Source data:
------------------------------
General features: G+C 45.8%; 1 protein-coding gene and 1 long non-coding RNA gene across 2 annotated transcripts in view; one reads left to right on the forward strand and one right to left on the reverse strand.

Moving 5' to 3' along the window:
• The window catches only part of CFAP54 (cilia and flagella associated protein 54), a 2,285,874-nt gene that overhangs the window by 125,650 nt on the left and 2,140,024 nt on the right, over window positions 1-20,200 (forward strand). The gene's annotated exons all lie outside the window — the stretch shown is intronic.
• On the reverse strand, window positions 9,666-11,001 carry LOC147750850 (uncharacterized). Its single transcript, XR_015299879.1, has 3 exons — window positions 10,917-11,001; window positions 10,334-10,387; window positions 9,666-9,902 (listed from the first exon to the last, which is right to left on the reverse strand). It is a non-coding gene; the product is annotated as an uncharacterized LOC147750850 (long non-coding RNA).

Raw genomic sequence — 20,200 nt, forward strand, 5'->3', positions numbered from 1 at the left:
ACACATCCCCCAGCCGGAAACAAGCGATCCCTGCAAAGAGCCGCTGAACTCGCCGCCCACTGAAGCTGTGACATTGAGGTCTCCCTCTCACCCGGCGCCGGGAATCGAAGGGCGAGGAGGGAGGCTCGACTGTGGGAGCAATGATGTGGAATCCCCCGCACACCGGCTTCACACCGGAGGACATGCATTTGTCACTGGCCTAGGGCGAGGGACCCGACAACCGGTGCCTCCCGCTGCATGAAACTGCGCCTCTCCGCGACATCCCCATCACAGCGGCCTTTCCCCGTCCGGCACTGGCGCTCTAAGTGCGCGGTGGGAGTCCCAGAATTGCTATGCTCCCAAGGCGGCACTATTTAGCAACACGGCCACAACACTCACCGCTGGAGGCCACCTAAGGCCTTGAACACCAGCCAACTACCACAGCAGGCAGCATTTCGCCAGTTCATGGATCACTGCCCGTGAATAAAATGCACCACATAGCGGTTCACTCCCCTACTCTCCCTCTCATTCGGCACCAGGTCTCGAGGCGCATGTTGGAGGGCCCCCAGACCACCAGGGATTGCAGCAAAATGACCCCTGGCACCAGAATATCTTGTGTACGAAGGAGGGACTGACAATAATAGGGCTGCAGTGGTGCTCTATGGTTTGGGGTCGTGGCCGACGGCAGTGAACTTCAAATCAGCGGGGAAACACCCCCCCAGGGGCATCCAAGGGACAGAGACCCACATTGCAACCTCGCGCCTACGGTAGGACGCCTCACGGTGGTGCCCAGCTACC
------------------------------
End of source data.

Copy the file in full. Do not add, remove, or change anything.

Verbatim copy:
General features: G+C 45.8%; 1 protein-coding gene and 1 long non-coding RNA gene across 2 annotated transcripts in view; one reads left to right on the forward strand and one right to left on the reverse strand.

Moving 5' to 3' along the window:
• The window catches only part of CFAP54 (cilia and flagella associated protein 54), a 2,285,874-nt gene that overhangs the window by 125,650 nt on the left and 2,140,024 nt on the right, over window positions 1-20,200 (forward strand). The gene's annotated exons all lie outside the window — the stretch shown is intronic.
• On the reverse strand, window positions 9,666-11,001 carry LOC147750850 (uncharacterized). Its single transcript, XR_015299879.1, has 3 exons — window positions 10,917-11,001; window positions 10,334-10,387; window positions 9,666-9,902 (listed from the first exon to the last, which is right to left on the reverse strand). It is a non-coding gene; the product is annotated as an uncharacterized LOC147750850 (long non-coding RNA).

Raw genomic sequence — 20,200 nt, forward strand, 5'->3', positions numbered from 1 at the left:
ACACATCCCCCAGCCGGAAACAAGCGATCCCTGCAAAGAGCCGCTGAACTCGCCGCCCACTGAAGCTGTGACATTGAGGTCTCCCTCTCACCCGGCGCCGGGAATCGAAGGGCGAGGAGGGAGGCTCGACTGTGGGAGCAATGATGTGGAATCCCCCGCACACCGGCTTCACACCGGAGGACATGCATTTGTCACTGGCCTAGGGCGAGGGACCCGACAACCGGTGCCTCCCGCTGCATGAAACTGCGCCTCTCCGCGACATCCCCATCACAGCGGCCTTTCCCCGTCCGGCACTGGCGCTCTAAGTGCGCGGTGGGAGTCCCAGAATTGCTATGCTCCCAAGGCGGCACTATTTAGCAACACGGCCACAACACTCACCGCTGGAGGCCACCTAAGGCCTTGAACACCAGCCAACTACCACAGCAGGCAGCATTTCGCCAGTTCATGGATCACTGCCCGTGAATAAAATGCACCACATAGCGGTTCACTCCCCTACTCTCCCTCTCATTCGGCACCAGGTCTCGAGGCGCATGTTGGAGGGCCCCCAGACCACCAGGGATTGCAGCAAAATGACCCCTGGCACCAGAATATCTTGTGTACGAAGGAGGGACTGACAATAATAGGGCTGCAGTGGTGCTCTATGGTTTGGGGTCGTGGCCGACGGCAGTGAACTTCAAATCAGCGGGGAAACACCCCCCCAGGGGCATCCAAGGGACAGAGACCCACATTGCAACCTCGCGCCTACGGTAGGACGCCTCACGGTGGTGCCCAGCTACC